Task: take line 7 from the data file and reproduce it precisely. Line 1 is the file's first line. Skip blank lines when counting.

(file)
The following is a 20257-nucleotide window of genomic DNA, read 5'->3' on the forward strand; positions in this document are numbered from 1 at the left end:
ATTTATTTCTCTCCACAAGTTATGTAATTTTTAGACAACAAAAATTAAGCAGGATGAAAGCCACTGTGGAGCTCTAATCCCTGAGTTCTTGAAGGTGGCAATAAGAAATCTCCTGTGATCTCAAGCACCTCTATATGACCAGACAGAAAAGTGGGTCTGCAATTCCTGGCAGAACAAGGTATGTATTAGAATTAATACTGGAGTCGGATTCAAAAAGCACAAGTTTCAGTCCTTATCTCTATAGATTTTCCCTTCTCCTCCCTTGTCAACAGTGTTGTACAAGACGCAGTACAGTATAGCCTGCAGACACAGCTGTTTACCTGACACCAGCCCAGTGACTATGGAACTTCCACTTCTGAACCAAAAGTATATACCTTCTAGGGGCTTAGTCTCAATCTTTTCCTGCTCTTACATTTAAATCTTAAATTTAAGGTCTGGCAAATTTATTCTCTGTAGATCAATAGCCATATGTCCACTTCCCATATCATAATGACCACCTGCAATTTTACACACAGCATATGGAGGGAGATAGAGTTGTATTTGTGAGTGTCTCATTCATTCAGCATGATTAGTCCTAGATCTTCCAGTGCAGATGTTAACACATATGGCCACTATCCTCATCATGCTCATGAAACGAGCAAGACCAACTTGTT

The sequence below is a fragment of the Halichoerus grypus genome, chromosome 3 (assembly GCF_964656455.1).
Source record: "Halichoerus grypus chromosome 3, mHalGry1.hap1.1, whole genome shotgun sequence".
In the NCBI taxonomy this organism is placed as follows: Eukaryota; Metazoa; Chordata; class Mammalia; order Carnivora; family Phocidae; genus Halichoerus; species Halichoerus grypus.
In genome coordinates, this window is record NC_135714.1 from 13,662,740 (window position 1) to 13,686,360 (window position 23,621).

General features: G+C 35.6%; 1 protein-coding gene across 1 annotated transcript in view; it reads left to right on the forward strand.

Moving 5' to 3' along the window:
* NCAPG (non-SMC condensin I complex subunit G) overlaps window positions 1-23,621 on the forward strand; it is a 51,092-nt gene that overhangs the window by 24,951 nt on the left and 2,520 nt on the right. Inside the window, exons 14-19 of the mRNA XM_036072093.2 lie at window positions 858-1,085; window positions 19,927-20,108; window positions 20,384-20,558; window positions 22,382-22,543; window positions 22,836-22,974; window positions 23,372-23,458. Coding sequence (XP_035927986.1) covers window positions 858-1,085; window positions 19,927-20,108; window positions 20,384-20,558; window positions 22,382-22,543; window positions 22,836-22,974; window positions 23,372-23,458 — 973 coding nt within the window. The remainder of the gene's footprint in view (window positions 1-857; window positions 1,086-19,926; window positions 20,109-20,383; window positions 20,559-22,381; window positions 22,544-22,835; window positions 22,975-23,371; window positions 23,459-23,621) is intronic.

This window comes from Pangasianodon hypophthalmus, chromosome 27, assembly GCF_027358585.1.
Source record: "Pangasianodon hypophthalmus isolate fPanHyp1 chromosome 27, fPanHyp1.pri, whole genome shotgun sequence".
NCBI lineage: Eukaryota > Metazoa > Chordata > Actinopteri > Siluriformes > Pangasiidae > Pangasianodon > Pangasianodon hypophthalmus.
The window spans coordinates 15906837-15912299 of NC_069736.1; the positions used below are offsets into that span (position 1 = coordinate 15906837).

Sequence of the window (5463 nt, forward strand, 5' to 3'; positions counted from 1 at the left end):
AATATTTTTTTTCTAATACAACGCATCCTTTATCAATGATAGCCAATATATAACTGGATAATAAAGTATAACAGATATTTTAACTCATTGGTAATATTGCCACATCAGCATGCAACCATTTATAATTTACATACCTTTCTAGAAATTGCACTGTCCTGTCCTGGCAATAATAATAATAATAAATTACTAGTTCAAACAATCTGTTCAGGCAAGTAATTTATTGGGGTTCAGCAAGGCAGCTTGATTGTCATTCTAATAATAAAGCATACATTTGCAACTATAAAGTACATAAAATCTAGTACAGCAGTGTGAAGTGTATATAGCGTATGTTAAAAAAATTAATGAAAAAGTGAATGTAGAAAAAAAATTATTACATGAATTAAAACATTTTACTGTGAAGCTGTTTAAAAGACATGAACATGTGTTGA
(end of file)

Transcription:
General features: G+C 35.6%; 1 protein-coding gene across 1 annotated transcript in view; it reads left to right on the forward strand.